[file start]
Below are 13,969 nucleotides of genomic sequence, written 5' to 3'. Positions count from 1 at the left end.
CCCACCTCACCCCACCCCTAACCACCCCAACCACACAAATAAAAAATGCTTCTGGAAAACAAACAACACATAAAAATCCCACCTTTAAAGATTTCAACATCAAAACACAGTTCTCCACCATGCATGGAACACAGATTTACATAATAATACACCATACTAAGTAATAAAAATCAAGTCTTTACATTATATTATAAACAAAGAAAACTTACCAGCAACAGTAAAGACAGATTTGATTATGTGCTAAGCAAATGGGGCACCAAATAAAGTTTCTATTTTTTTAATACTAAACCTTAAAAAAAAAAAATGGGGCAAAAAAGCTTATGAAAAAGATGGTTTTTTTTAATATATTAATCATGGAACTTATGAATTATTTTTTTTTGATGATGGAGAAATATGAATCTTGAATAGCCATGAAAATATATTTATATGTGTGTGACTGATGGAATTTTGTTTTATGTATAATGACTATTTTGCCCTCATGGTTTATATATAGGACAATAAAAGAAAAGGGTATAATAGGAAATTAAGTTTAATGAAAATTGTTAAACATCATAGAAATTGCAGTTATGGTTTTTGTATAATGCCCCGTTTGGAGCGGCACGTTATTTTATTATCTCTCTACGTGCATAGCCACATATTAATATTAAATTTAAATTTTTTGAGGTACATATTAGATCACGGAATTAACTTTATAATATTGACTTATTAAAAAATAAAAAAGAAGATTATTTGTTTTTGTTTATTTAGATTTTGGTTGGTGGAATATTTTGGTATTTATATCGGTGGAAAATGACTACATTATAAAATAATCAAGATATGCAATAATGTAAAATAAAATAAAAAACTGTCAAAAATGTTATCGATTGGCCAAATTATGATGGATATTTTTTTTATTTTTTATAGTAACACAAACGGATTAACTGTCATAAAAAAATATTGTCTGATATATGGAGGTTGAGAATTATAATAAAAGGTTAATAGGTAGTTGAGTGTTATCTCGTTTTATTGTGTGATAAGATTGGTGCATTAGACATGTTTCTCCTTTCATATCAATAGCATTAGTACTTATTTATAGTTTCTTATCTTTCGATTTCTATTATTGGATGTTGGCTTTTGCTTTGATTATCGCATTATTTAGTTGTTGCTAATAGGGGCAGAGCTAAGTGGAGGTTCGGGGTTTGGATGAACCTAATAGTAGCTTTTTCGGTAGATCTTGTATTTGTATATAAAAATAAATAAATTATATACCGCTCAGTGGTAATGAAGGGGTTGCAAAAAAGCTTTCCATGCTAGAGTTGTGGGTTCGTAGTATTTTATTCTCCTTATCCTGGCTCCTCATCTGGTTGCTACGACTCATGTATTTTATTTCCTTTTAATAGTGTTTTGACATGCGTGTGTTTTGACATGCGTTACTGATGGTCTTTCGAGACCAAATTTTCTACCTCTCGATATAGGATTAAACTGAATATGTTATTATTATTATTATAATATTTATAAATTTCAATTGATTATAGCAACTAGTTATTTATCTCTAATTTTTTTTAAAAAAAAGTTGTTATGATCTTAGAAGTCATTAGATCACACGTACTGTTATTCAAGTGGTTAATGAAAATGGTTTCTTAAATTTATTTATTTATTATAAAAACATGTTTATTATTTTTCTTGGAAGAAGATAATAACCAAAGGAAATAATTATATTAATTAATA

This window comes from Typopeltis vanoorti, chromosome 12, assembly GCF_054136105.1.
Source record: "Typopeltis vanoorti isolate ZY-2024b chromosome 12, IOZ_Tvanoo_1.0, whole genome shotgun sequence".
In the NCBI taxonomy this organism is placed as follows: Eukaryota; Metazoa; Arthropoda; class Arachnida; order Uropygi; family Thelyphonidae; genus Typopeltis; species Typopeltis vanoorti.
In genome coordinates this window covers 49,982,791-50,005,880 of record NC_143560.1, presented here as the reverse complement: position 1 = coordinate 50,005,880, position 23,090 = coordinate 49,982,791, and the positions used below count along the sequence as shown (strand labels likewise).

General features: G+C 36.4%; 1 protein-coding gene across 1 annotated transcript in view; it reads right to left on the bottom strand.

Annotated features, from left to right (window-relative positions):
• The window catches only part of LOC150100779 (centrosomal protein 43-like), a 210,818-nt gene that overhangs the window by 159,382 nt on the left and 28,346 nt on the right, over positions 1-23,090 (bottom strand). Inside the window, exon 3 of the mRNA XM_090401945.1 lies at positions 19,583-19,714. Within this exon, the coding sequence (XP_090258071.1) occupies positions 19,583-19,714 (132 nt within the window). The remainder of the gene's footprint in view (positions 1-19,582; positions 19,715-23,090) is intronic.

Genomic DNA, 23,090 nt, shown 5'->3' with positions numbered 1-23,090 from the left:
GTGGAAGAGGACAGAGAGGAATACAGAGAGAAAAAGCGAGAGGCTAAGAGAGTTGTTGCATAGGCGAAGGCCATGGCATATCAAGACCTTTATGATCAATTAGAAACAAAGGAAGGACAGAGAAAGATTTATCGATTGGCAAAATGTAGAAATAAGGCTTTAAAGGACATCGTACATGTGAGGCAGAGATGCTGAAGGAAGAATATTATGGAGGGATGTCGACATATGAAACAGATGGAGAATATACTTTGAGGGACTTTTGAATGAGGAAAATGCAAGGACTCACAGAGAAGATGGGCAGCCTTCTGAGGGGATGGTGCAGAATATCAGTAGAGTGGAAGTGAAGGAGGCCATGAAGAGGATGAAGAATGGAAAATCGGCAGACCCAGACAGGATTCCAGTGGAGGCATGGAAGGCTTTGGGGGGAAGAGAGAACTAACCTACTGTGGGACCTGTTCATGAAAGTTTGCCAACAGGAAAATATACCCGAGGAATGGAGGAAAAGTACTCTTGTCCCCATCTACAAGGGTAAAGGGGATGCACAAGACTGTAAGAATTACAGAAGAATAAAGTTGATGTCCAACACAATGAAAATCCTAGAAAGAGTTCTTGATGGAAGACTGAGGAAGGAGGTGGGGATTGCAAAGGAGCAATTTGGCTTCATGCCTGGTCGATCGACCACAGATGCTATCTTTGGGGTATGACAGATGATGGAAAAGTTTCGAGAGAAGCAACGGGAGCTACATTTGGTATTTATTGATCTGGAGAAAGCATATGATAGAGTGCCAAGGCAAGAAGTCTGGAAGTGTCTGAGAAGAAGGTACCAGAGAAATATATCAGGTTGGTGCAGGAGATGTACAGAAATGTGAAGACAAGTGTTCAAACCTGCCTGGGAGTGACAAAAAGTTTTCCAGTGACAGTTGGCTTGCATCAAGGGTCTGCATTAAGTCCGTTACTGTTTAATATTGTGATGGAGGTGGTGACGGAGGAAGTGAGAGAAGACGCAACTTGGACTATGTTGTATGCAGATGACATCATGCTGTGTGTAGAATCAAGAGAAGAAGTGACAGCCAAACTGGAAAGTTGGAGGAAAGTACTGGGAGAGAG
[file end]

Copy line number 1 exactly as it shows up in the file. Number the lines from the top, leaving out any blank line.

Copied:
Below are 13,969 nucleotides of genomic sequence, written 5' to 3'. Positions count from 1 at the left end.